Holt Public Schools plan to keep students in the classroom

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By Ashley Gibbard
Holt Journal Staff Reporter

After Holt Public Schools Trustee Mark Needham attended an Ingham Schools Officers Association meeting he knew that Holt Public schools needed to improve their plan to keep students in the classroom.

“While our dropout rate is on par with national average we have a fair amount of ninth-grade students who start high school within the district and then end up switching to a different district,” Needham said. “That’s where our problem lies, and we are working every day to figure out why students are leaving and what we can do to keep them here.”

According to The National Center for Education Statistics the national high school dropout rate is about 6.5 percent and while Michigan’s dropout rate is 9.61 percent Holt Public Schools remains right with the national average at 6.9 percent. Most students who dropout of high school fit in the at risk category regrading GPA’s, family life and economic status.

Data provided by

Data provided by The National Center for Education Statistics

Barbara Markle, Assistant Dean for K-12 Outreach in the College of Education at Michigan State University talks about the programs she works to implement in schools for at-risk students.

“I work with school faculty and policymakers to basically find a way to translate research data into programs to improve a schools and its student’s performance, Markle said.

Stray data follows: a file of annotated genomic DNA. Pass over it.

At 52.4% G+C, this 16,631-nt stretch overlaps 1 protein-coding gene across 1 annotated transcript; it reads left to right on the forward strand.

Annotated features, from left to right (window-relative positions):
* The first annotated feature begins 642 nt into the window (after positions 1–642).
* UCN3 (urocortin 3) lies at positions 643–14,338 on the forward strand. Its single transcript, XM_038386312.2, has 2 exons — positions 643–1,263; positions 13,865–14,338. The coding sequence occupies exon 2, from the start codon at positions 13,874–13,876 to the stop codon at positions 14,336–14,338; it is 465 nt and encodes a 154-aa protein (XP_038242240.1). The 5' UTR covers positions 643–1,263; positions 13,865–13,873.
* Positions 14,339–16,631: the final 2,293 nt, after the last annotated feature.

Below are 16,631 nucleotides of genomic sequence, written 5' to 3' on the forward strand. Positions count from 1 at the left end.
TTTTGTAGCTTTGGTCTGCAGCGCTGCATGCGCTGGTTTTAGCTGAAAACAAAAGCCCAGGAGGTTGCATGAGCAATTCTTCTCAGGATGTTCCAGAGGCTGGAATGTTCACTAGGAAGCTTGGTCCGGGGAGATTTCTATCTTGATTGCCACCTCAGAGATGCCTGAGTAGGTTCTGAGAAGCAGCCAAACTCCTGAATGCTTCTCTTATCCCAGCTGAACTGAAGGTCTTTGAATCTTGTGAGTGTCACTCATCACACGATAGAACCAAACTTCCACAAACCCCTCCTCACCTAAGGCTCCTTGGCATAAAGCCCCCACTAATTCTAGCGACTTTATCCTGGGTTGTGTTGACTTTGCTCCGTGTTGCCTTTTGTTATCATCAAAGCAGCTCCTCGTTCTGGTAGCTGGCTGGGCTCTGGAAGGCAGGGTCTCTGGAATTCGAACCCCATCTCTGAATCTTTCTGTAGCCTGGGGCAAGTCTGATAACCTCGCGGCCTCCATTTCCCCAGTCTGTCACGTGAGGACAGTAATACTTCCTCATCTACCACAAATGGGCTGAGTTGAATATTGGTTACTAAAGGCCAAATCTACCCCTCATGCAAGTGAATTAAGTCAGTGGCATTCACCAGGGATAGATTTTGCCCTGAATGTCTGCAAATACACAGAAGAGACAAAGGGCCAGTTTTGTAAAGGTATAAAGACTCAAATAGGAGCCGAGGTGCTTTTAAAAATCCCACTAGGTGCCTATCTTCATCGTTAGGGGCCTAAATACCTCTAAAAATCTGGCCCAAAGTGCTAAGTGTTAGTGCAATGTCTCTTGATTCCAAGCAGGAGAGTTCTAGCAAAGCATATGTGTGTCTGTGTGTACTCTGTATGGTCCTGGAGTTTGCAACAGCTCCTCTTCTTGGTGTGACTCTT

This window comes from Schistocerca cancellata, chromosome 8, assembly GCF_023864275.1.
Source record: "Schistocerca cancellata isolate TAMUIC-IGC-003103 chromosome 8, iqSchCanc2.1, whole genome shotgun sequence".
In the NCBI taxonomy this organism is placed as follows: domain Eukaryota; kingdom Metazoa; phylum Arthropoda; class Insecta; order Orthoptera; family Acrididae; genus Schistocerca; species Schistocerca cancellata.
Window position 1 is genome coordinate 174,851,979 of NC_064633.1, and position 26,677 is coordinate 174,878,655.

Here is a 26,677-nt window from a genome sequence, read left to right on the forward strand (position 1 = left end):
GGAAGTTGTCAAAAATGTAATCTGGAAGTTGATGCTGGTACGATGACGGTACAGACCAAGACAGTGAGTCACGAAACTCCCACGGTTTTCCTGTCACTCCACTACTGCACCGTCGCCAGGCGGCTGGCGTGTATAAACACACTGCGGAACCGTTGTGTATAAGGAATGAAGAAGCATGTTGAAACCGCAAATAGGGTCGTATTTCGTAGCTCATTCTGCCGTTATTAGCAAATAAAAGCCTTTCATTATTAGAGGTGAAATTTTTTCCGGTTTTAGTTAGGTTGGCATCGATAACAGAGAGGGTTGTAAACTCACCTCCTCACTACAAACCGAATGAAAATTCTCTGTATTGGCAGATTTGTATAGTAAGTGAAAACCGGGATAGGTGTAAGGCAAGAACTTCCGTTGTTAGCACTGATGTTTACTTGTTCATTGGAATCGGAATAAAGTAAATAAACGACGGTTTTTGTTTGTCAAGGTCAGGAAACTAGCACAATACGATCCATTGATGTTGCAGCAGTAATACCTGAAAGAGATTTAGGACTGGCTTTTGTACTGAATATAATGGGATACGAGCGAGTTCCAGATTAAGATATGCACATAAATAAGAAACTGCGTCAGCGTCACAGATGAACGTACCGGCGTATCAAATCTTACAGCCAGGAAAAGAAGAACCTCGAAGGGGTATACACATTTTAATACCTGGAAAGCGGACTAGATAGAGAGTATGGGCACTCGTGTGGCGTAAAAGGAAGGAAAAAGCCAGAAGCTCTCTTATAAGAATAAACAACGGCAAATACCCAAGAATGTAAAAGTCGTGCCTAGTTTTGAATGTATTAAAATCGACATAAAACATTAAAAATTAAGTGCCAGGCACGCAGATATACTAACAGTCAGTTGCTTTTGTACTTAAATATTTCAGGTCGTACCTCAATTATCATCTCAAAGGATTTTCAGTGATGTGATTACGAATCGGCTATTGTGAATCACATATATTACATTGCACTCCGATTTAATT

“One of our main focuses is developing school turnaround expertise for high poverty, low performing urban schools and districts. Then hopefully the programs encourage students considered at risk to stay in school.”

Holt Public Schools uses its benchmark screening data in partner with its Multi-tiered System of Supports (MTSS) to identify at-risk students and then intervene before a student gets to the point of dropping out of school.

“MTSS is one of our big programs,” Holt Public Schools Superintendent David Hornak said. “We use our AIMSweb online screeners to identify the bottom 30 percent of students in math, reading and writing District Interventionists provide additional interventions and progress monitoring for all students receiving free and reduced lunch.

“And with the continued growth of The H.O.L.T scholarship for at-risk students we hope that will also give them an incentive to stay in the classroom.”

When it comes to students just switching school districts, Hornak says they are continuously working on improving their retention plan.

“We are collecting as much data as possible, and taking the information from exit surveys and making our retention plan stronger. We want to make sure that every single student in our district gets all of their needs met.”

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